IT is a measure of Johanna Konta’s rise up the world tennis rankings that the Wimbledon sixth seed represents Britain’s best chance of winning the women singles since Virginia Wade triumphed on this day 40 years ago.
Yet, while today’s power-dominated game is unrecognisable to the more graceful rallies of four decades ago, the pressure of being the home favourite in the greatest tennis tournament of all is as onerous now as it was in Silver Jubilee year when Wade won the centenary championship in front of the Queen.
“It’s awful,” lamented Wade this week as she offered this advice to 26-year-old Konta. “It takes a long time before it carries you rather than oppresses you. I would liken it to a wave that either takes you on an exhilarating ride or else dumps you in the sand a very unpleasant way.
“I think she’s got a chance to do very well, and by very well I think semi-finals. It would take a lot – a good draw, her playing well and everything going right for her to actually get to the final. Certainly without the ones who are constant winners, the Serena Williams of this world, maybe she’s got as good a chance as anybody else. But it is a lot of pressure.”
Wade, 71, should know. Just as Sir Andy Murray – and his faithful followers – had to endure countless disappointments before he finally prevailed in 2013, and then against last year, so did this unlikely winner whose best days were thought to be behind her as she embarked upon her 16th attempt to win the Venus Rosewater Dish and first prize of £13,500 (it is just £2.2m this upcoming fortnight).
A quarter-finalist in 1967, the former US Open and Australian Open winner beat Jo Durie in the first round in 1977 and had a relatively smooth passage to the semi-final where her match with Chris Evert, already a multiple singles champion at the age of 22, was a three-set thriller.
Yet, while the nation craved an all-British final between Wade and her great rival Sue Barker, the latter lost her semi-final encounter to the imposing Dutch player Betty Stove, who was a renowned doubles player now preparing for her first grand slam final.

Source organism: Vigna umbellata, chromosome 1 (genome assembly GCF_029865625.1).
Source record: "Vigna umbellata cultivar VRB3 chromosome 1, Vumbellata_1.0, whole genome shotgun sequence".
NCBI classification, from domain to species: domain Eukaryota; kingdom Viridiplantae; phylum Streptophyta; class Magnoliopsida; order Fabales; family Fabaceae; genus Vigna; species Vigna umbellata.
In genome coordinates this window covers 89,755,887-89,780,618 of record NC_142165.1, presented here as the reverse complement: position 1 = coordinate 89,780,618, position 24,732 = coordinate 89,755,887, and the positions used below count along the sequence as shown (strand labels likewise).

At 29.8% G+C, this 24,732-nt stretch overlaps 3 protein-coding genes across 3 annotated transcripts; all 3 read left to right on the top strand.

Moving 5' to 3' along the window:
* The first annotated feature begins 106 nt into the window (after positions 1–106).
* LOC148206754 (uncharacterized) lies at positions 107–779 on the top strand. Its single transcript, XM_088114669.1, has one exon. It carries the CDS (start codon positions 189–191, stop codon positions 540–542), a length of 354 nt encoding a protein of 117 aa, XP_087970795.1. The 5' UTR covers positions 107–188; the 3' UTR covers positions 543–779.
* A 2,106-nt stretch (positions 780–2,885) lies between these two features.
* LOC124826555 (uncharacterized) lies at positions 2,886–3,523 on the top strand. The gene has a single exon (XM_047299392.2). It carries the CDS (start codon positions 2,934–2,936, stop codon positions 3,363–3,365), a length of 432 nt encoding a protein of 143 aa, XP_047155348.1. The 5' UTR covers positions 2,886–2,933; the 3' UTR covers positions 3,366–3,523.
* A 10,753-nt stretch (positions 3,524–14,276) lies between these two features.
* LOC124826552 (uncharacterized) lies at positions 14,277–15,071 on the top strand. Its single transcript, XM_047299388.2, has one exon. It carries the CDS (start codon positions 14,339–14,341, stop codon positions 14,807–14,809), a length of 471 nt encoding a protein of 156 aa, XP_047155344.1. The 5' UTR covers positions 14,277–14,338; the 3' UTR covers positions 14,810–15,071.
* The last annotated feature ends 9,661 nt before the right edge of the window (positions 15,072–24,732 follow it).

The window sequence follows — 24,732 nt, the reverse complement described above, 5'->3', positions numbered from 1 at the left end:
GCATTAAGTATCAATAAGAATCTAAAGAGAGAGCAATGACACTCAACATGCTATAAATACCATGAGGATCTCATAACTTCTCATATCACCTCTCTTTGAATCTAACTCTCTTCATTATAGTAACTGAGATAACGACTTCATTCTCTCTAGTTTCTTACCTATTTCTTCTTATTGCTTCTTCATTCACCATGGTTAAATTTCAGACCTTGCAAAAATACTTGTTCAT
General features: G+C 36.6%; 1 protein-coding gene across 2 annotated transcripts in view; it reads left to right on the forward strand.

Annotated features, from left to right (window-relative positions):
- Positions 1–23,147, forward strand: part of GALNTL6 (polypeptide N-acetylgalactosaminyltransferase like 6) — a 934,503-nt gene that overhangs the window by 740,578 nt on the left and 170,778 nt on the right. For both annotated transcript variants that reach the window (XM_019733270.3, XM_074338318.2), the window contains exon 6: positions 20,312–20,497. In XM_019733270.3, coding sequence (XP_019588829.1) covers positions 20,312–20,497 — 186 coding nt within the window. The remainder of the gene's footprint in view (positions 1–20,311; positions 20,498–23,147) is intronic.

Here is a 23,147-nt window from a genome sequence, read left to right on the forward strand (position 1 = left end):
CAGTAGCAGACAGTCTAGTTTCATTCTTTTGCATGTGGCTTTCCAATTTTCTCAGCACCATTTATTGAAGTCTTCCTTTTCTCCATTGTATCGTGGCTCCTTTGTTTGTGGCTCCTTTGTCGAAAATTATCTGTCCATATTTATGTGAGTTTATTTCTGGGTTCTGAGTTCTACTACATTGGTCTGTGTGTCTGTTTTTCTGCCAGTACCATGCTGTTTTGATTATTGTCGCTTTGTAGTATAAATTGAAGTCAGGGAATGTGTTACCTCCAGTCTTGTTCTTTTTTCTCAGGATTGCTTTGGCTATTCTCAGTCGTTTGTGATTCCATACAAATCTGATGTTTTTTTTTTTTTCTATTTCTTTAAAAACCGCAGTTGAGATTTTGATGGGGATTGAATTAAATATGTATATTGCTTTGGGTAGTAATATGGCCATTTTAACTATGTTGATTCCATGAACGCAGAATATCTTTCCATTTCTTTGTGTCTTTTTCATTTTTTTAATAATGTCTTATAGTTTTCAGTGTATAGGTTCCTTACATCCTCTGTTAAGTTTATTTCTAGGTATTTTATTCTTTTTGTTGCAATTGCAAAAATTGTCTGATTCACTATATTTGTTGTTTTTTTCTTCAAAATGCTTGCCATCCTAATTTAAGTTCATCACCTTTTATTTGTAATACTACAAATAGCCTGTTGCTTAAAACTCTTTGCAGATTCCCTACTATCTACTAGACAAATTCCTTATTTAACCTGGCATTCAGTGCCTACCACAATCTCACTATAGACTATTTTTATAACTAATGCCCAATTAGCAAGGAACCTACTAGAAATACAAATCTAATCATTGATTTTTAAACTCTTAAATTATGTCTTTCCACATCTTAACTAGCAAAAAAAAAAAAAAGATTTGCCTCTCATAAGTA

The final was not the forecast formality. Played on a Friday afternoon under sun-kissed skies with the Queen sitting regally in the front row of the Royal box, sports fans huddled around TVs or listened to Max Robertson’s velvet-like commentary on Radio 2.
Indeed the country seemed to sense Wade’s nerves as she lost an error-strewn first set 6-4. “She was one of these very awkward players because she was so tall and strong,” she recalled. “Of course, the crowd was absolutely phenomenal but they were getting a little concerned and so I had to try not to be worried about losing the first set.
“Fortunately, I got a break right at the beginning of the second. I was probably momentarily nervous at 3-3 in the second set but from then on I got into ‘the zone’, I couldn’t do anything wrong. I was so high in a way on playing well that I was chasing everything. I always remember she hit a volley out wide to my forehand. I was never going to get there but I felt like I could do anything and I flew into the tramlines and hit the deck.”
Wade finally secured the second set 6-3 and had momentum despite occasional lapses of concentration that prompted great gasps from those courtside – and rather more intemperate language from those watching on TV – as the nation sought a lift from the political and economic turmoil of the 1970s.
So tense, it was as if the country was playing every point. The pressure was reflected by this comment by Robertson, the doyen of tennis commentators, as the denouement drew nearer: “If she gets the jitters now, then she isn’t the great champion that she is.”
Yet his words, on match-point, could not have been more emblematic of the occasion. “Match point, second serve. Stove serves, it’s right, a forehand return by Wade down the line, Stove can’t get it. Virginia has won. Virginia Wade has won the centenary title, with the Queen watching her. Virginia will take tea with the Queen.”
Wade had won nine out of the final 10 games en route to a 6-1 victory in the final set, though this edgy encounter was by no means that one-sided.
As the crowd burst into a rendition of ‘For she’s a jolly good fellow’, Stove ignominiously went on to lose the final of both the women’s doubles and mixed doubles.
As for Virginia Wade, this was as good as it would get.
The winner of 55 tournaments, and a top 10 player from 1967 to 1979 when Martina Navratilova began to dominate with a ruthless serve and volley game, she retired from singles competition in 1985.
“It’s just hard to believe it’s been 40 years,” she said.
“There was a lot about that tournament that was a good omen. I knew I was running out of time but I knew I was playing well.
“Two years before, I felt like I had been ready to win Wimbledon but then I played Evonne Goolagong in an unbelievably good match. The extra motivation of the centenary of the tournament and the Queen being there, it balanced in the right direction.
“You’re always trying to tell yourself that this is the one and align all the stars, and sometimes you’re fooling yourself.”
She was not.